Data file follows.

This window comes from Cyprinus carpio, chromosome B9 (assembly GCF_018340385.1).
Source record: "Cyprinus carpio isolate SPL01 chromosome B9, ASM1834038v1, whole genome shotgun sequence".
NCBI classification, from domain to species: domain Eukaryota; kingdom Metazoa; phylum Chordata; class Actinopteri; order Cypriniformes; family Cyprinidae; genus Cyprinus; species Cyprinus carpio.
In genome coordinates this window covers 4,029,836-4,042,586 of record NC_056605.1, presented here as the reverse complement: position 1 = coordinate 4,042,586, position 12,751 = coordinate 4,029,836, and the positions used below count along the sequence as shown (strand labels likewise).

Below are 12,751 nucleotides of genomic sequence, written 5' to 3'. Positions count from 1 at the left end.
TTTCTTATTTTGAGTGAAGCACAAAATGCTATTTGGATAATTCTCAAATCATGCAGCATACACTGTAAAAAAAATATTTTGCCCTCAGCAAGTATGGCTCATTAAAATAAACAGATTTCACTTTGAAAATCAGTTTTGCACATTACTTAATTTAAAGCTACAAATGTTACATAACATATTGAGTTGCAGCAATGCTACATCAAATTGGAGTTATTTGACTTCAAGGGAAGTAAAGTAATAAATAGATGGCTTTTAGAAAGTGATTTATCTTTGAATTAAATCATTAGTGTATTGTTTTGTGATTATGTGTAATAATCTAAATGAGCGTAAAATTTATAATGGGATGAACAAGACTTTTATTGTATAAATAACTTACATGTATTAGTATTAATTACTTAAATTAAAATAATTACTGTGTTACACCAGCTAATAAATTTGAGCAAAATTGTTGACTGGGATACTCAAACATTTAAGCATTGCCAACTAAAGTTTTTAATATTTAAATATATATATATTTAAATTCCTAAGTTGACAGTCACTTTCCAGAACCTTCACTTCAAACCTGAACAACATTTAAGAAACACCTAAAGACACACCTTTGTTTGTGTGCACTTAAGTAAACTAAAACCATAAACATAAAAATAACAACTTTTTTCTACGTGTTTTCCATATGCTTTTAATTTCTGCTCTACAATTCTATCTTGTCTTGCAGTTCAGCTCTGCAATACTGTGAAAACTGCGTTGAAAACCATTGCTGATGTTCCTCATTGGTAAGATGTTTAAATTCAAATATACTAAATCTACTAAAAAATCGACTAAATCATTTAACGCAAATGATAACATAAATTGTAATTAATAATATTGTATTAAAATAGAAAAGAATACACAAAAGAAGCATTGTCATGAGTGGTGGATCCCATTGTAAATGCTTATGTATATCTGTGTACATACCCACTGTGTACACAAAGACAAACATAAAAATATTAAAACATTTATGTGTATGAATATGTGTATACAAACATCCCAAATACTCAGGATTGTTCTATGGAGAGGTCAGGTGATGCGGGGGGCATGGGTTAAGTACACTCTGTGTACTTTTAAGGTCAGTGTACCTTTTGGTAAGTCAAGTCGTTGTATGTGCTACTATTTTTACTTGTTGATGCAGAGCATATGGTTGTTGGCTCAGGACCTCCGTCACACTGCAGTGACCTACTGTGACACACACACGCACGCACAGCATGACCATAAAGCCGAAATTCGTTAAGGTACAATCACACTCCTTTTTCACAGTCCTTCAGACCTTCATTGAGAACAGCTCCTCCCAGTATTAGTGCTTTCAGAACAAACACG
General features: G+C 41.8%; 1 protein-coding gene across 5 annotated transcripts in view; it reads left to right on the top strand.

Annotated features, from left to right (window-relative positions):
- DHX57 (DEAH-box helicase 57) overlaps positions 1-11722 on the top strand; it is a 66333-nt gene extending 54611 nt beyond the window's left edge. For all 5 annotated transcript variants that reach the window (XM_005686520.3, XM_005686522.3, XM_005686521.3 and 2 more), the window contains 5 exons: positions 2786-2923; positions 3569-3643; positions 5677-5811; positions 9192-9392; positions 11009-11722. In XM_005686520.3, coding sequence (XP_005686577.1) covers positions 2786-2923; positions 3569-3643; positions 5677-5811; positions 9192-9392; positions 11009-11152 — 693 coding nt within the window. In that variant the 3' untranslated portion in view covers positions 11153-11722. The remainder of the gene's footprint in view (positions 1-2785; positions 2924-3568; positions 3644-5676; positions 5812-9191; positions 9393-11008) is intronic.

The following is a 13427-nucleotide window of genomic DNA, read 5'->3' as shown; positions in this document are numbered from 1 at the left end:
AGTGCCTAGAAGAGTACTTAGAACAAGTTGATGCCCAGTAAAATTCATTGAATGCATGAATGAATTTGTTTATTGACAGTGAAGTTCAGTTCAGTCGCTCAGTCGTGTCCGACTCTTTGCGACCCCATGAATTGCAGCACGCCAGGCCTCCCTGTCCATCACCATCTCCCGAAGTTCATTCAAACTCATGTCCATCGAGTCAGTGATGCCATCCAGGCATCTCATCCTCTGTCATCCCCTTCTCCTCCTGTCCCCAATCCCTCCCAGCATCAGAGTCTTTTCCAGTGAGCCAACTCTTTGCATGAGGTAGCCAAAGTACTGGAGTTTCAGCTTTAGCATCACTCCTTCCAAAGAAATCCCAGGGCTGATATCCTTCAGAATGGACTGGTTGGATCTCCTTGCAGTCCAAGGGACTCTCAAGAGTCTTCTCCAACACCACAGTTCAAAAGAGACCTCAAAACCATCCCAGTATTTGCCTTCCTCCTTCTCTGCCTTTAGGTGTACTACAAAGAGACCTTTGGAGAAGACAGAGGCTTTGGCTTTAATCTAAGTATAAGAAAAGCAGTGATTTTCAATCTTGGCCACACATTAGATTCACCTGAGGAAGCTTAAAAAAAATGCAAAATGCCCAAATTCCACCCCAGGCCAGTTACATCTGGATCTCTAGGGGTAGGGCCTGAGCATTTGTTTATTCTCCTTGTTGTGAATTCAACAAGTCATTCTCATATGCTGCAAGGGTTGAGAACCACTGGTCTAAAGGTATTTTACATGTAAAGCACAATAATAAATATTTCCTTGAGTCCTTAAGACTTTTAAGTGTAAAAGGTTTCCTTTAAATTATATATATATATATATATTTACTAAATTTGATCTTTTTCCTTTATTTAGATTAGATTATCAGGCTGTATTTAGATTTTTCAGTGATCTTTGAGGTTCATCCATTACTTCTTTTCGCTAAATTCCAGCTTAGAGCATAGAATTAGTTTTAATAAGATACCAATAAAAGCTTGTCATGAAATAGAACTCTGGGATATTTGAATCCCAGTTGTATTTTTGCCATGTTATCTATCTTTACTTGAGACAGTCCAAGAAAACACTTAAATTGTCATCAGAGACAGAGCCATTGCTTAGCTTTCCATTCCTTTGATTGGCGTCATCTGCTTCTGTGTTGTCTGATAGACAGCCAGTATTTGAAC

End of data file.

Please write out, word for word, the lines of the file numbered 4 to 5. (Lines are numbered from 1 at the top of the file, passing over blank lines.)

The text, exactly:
In genome coordinates this window covers 4,029,836-4,042,586 of record NC_056605.1, presented here as the reverse complement: position 1 = coordinate 4,042,586, position 12,751 = coordinate 4,029,836, and the positions used below count along the sequence as shown (strand labels likewise).

Below are 12,751 nucleotides of genomic sequence, written 5' to 3'. Positions count from 1 at the left end.